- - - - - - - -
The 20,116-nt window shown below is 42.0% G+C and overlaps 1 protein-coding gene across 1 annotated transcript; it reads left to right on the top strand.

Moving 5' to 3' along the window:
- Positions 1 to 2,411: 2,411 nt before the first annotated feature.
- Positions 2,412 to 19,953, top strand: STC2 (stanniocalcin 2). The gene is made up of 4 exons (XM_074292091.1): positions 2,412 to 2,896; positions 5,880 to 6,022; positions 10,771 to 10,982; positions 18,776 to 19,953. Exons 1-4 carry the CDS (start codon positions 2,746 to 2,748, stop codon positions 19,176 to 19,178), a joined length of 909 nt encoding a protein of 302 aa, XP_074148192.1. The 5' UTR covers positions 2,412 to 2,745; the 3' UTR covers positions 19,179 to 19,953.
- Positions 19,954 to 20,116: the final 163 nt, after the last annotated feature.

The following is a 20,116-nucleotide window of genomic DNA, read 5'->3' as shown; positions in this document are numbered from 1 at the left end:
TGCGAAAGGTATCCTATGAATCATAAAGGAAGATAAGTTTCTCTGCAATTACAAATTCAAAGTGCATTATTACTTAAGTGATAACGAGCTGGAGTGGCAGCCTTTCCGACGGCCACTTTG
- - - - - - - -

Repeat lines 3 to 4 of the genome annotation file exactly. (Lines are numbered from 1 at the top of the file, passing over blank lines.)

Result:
- Positions 1 to 2,411: 2,411 nt before the first annotated feature.
- Positions 2,412 to 19,953, top strand: STC2 (stanniocalcin 2). The gene is made up of 4 exons (XM_074292091.1): positions 2,412 to 2,896; positions 5,880 to 6,022; positions 10,771 to 10,982; positions 18,776 to 19,953. Exons 1-4 carry the CDS (start codon positions 2,746 to 2,748, stop codon positions 19,176 to 19,178), a joined length of 909 nt encoding a protein of 302 aa, XP_074148192.1. The 5' UTR covers positions 2,412 to 2,745; the 3' UTR covers positions 19,179 to 19,953.